syrahs.jpgBut, besides the wine mentioned above, Syrah sometimes gets lost between the comfort of Cabernet Sauvignon and the emotional connection of Pinot Noir for affection in the market place and restaurant lists. Sadly as Syrah starts getting better and better as a wine it gets less favored by wine buyers and the wineries are having a hard time positioning in their line-ups. So you see cheap and tepid to ultra premium versions and it becomes confusing and harder for the general public to understand this amazing grape. There is hope, and the savvy wine buyer can find wonderful Syrah at remarkable fair prices. My picks for interesting Syrah wines at under $40 include: Alain Graillot Crozes-Hermitage ($30 Est.), Fairview Paarl Syrah, South Africa ($26-32 Est.), Clarendon Hills Syrah, Australia ($35-40 Est.), D’Alessandro Syrah Cortona, Italy ($24-40), Ridge Syrah Lytton West, Dry Creek Valley, Sonoma ($35 Est.), Melville Syrah, Santa Barbara ($25-32 Est.), Parsonage Syrah Estate, Carmel Valley ($35 Est.), Little Vineyards Syrah, Sonoma Valley Estate ($30-35 Est.), Geo Wines Chono Reserva Syrah, Chile ($14 Est.) and Marquis-Philips Shiraz Barossa Valley, Australia ($18-22 Est.). All of these wines year after year have impressed me with depth and character and are from mostly small estate vineyards in great Syrah areas.

Oh and I must also mention the fantastic estate Syrahs that are coming out of the Santa Lucia Highlands in Monterey County, both Roar (Gary Franscioni) and Lucia (Gary Pisoni & family) are turning heads with their intense and complex wines. I have been able to try every vintage of each and can tell you with any hesitation that the Pisoni Vineyard, Garys’ Vineyard and Rosella’s Vineyard are great sources for top Syrah fruit and these wines are some of the best wine red for the money in California! All the Lucia and Roar Syrah come in at about $40 and rival their more famous Pinot Noir for quality. Keep your eyes out, as they plan to release the new vintage in the next few days and weeks…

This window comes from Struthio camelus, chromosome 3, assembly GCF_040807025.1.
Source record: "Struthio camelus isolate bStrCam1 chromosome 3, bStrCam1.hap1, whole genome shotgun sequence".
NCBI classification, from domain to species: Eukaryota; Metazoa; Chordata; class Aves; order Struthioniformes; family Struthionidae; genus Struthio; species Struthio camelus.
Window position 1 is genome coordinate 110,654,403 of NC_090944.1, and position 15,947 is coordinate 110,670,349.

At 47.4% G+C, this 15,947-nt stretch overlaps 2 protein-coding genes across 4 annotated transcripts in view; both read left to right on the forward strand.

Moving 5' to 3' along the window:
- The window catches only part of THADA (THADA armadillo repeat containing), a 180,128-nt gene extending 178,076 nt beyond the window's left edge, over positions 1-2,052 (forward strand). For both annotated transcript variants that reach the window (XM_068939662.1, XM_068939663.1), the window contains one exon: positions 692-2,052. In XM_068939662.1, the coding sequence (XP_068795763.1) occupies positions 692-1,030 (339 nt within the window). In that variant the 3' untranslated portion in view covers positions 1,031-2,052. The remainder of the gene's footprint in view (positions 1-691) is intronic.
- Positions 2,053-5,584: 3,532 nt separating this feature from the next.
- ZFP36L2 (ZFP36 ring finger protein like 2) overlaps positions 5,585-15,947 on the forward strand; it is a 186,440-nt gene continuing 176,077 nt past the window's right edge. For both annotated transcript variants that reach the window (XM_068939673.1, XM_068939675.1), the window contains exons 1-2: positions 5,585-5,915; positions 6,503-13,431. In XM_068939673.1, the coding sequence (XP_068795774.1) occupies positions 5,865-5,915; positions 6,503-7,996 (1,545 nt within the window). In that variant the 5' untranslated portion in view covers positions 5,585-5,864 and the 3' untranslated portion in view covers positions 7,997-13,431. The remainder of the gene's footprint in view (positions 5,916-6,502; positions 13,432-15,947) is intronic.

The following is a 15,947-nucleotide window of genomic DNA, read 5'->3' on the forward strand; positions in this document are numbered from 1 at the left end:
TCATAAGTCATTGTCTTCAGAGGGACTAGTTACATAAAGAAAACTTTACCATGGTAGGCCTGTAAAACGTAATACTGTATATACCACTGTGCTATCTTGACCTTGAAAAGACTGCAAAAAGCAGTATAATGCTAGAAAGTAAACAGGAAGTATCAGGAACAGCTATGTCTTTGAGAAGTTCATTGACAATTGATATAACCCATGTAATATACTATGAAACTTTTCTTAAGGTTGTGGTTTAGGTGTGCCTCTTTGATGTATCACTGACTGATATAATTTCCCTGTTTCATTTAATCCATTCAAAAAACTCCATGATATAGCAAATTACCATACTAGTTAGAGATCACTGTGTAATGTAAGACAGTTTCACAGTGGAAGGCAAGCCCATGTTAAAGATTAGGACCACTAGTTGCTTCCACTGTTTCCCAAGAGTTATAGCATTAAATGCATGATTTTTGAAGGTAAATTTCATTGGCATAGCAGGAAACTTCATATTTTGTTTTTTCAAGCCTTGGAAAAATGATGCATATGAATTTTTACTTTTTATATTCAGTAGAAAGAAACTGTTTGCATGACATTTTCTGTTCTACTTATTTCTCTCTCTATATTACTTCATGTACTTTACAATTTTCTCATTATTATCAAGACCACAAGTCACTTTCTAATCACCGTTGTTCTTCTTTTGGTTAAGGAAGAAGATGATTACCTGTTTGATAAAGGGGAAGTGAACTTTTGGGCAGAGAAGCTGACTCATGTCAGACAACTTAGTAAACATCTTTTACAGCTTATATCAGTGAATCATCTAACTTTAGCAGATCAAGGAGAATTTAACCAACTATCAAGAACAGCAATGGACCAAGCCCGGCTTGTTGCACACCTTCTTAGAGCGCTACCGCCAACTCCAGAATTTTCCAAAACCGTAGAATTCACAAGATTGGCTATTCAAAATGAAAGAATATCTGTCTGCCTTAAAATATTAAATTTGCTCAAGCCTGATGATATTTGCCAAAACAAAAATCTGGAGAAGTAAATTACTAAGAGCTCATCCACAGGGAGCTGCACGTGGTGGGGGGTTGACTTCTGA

Here are two extra special Syrahs from grower producer estates that highlight Syrah’s charm and seriousness. Both of the following wines are available now, though they are both wines that were very small productions, just a couple hundred cases of each were crafted and released.


phoenixsyrah1.gif2005 Phoenix Ranch Syrah Napa Valley Estate.